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Without the history of the child there cannot be a scientific knowledge of the thousands of years of child life. Nobody has given it until the author of this book afforded us the wealth of his vast studies. This book furnishes what no other work presents to us. I know of none which acquaints us with the position of the child in his social, political, and humanitarian existence in all nations and in all eras. Adults and adult life. have long been served by the endeavours of historians, philosophers, and psychologists. We do not believe in completeness of our knowledge unless all that have been perfected. Medical men do not believe in possessing a scientific grasp of any of their subjects without an embryological basis. Statesmen, aye, even politicians, of the better class, insist upon an ample knowledge of the history of their countries, their institutions, and their laws. That is how the last years of our medical and professional life in this country have developed amongst us physicians the taste for history and such books as Fielding Garrison has been able to prepare for us within the last year.

When I said the book before us was unique, I meant to say that it is a special monograph of the life through thousands of years of slow physical, domestic, economic, social existence of the child. No historian, no medical practitioner or teacher, surely no existing pediatrist will be without it. A. JACOBI.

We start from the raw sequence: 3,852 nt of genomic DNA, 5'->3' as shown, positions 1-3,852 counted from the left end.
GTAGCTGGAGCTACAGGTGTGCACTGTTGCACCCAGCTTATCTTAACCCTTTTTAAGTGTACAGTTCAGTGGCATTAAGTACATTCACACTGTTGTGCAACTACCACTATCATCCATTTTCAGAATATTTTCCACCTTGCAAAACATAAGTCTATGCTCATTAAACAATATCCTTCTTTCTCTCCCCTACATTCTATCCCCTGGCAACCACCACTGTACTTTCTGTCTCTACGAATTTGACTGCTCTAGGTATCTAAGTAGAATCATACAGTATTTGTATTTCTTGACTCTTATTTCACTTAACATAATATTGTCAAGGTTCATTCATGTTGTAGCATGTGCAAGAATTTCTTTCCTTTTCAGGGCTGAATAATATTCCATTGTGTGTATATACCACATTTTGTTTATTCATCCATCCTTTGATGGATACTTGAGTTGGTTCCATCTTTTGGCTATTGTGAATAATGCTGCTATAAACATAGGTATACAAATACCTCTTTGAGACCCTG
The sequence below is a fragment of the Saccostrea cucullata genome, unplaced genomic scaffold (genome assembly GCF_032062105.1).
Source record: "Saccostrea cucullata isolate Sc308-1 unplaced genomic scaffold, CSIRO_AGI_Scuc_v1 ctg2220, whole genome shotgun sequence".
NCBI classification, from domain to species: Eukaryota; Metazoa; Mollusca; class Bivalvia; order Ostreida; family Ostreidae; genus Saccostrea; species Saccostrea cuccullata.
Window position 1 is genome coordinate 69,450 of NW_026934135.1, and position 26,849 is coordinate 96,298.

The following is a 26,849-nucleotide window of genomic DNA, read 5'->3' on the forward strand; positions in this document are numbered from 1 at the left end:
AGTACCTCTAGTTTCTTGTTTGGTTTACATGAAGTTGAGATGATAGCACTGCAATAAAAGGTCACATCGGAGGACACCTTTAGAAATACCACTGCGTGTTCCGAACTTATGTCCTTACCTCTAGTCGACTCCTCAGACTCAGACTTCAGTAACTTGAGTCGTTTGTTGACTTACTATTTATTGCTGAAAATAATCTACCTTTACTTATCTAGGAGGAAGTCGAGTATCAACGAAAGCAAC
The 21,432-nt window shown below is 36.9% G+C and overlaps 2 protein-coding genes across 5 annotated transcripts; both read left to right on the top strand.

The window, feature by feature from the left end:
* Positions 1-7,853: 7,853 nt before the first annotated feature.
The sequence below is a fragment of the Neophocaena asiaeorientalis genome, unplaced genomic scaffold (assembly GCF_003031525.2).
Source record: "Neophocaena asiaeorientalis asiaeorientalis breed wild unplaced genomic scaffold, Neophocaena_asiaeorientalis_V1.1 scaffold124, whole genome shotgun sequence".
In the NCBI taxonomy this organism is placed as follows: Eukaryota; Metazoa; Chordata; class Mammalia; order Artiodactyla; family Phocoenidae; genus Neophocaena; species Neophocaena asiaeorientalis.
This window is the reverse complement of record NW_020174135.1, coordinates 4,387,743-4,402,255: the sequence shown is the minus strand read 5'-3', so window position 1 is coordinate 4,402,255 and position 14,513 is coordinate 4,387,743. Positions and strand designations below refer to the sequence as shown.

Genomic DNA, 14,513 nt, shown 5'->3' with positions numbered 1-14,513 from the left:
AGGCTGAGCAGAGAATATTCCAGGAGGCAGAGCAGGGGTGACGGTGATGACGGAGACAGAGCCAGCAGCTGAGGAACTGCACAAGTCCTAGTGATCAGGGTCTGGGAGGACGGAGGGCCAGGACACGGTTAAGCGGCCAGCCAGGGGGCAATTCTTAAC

NEW YORK CITY, December 21, 1915.


HE introduction of Dr. Jacobi has saved the author from the onerous task, ofttimes


a graceless one, of writing extended prefatory remarks. It was in the course of some researches into the origin of the Child Protection movement in this country that I discovered how little attention had been paid to the historical aspect of this important question. This book represents really a process of elimination, behind which were many fascinating byways, alluring blind alleys, and seeming countless beckoning theories. Toward the last, for a person with human instinct writing on a humane subject, it was hard not to tilt. In the main, however, the author believes that he has hewed to the line.

The author is indebted for many courtesies to the officials of the New York Public Library, likewise to the Congressional Library at Washington, the British Museum at London, and the Bibliothèque Nationale at Paris. His thanks are due also to Dr. C. C. Williamson, formerly Chief of the Economics Division of the New York Public Library, who took a deep and serious interest in the work; to Professor Richard Gottheil of Colum

bia, for many helpful suggestions in connection with the Semitics studies; to Professor Hiram Bingham of Yale, for some helpful notes on the Incas; to Mr. A. S. Freidus, Chief of the Jewish Division of the New York Public Library; to Professor Adolf Deissmann, of the University of Berlin; to Mr. Elbridge T. Gerry, whose library provided a wealth of material; to the late Thomas D. Walsh, Superintendent of the New York S. P. C. C., a humanitarian of the first water; to Mr. Jesse B. Jackson, Mr. W. J. Yerby, Mr. Charles H. Allbrecht, and Mr. E. A. Wakefield, all of the American Consular Service; to Mr. J. William Davis, for supervision of the Bibliography; to Mr. Gabriel Schlesinger, for assistance in reading the proofs; and, above all, to Mr. Robert E. MacAlarney, of Columbia University, to whose sustaining criticism and deep personal interest the author owes more than can be here set down.

Kingsbridge, New York

January, 1916


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